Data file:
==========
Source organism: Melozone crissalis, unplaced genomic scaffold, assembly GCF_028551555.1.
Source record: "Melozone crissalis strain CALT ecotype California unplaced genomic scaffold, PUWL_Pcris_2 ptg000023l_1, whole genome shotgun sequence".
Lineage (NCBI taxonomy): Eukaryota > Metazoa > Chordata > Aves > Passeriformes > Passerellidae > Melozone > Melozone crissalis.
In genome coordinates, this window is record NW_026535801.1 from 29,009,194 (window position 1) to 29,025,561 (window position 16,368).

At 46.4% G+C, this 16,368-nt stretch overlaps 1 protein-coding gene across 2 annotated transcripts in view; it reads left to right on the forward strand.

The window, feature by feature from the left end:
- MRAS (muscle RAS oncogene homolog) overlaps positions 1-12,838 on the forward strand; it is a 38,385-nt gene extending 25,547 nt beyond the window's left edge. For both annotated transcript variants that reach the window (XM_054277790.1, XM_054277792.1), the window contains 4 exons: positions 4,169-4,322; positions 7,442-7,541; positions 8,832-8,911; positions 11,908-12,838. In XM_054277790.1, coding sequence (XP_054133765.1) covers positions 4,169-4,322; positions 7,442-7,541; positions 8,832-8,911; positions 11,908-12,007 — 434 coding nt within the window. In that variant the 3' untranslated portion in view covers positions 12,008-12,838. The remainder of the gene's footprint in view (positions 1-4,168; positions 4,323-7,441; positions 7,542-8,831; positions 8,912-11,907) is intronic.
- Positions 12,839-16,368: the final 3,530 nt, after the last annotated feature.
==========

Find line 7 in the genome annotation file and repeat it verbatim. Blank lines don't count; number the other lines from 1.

- MRAS (muscle RAS oncogene homolog) overlaps positions 1-12,838 on the forward strand; it is a 38,385-nt gene extending 25,547 nt beyond the window's left edge. For both annotated transcript variants that reach the window (XM_054277790.1, XM_054277792.1), the window contains 4 exons: positions 4,169-4,322; positions 7,442-7,541; positions 8,832-8,911; positions 11,908-12,838. In XM_054277790.1, coding sequence (XP_054133765.1) covers positions 4,169-4,322; positions 7,442-7,541; positions 8,832-8,911; positions 11,908-12,007 — 434 coding nt within the window. In that variant the 3' untranslated portion in view covers positions 12,008-12,838. The remainder of the gene's footprint in view (positions 1-4,168; positions 4,323-7,441; positions 7,542-8,831; positions 8,912-11,907) is intronic.